^Well, I was stuck with the premise that a timeline can "replace" another one, since Trek has used that plot device so often. So I had to find a way to reconcile it with the common-sense reality that alternate timelines would coexist. What I came up with, as explained in the book, was the idea that the original and altered timelines do
coexist -- until
the point in time when the original time travel occurred. For instance, go back in time from 2267 to 1930 and save Edith Keeler, then the Nazi-Earth timeline runs alongside the standard Federation timeline until the moment McCoy jumps through the Guardian in 2267 -- and then the two parallel timelines converge, with the Naziverse replacing the Primeverse. That is, only the Primeverse exists prior to 1930, then Primeverse and Naziverse coexist from 1930 to 2267, then only Naziverse endures from 2267 forward. Which is why the landing party saw the universe change around them right after
McCoy jumped back -- they literally witnessed one timeline overwriting the other at that moment and not before. (Although it didn't really, since Kirk and Spock going back and restoring their original history is part of the whole mess too, so it's more like the original history was only temporarily suppressed and then restored.) It had
still happened, nothing can undo that, but after a certain point, if Kirk & Spock hadn't undone the change, then nobody would've remembered anything from that version of history, so it would seem to them as if had never existed.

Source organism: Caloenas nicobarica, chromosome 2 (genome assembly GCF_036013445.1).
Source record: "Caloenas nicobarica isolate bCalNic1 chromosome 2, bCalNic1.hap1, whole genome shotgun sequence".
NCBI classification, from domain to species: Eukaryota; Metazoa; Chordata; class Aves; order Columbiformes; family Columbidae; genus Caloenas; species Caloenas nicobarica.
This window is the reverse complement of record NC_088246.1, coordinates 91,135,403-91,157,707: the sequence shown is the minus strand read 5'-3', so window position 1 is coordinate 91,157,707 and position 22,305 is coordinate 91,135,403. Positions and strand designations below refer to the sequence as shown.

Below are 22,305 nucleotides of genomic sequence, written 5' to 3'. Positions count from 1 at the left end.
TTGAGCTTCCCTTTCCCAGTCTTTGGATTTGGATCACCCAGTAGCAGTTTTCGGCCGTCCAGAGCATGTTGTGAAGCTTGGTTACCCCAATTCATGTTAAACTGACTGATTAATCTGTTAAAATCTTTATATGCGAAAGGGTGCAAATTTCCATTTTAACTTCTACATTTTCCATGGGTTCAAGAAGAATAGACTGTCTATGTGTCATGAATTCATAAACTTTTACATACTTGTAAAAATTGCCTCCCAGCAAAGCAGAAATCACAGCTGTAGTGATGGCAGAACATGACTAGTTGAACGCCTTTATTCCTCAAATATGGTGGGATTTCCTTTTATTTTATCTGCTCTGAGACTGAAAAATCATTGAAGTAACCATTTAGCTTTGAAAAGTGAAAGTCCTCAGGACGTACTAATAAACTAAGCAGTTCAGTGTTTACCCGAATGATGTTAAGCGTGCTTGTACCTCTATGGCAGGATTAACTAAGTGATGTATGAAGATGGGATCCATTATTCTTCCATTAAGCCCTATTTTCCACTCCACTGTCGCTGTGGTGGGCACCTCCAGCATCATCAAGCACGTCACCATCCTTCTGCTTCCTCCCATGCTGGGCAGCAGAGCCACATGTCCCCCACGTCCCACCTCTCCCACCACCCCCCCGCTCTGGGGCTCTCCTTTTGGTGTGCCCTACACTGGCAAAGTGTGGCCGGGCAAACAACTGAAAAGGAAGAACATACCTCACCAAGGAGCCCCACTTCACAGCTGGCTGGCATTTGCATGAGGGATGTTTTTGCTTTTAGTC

The thing is, quantum physics does theoretically allow for two divergent timelines to reconverge; it's just very, very unlikely, and since it entails reducing entropy, it would require some kind of immense exertion of energy/work to make it happen. And if it did happen, then quantum information theory demands that only one of the two conflicting versions of events could survive. So it's not complete nonsense that it could happen this way. It's theoretically possible, just extraordinarily improbable. I had to concoct some imaginary physics as a fudge factor to justify it happening in the Trek universe.
But still, that means that the natural, default outcome should be that the parallel timelines coexist indefinitely. If it takes a special set of physical circumstances to cause the altered timeline to reconverge with and overwhelm the original, then it stands to reason that if those circumstances aren't met, the two timelines can and will continue to coexist. So while the effective erasure of a timeline is a danger that can
result from time travel in certain cases, there are going to be other cases where it isn't a risk. Which is why we see instances like "Assignment: Earth" or The Voyage Home
where the time travel seems to have no effect at all on the timeline, or instances like the Abramsverse and implicitly "Yesteryear" where it creates a stable parallel.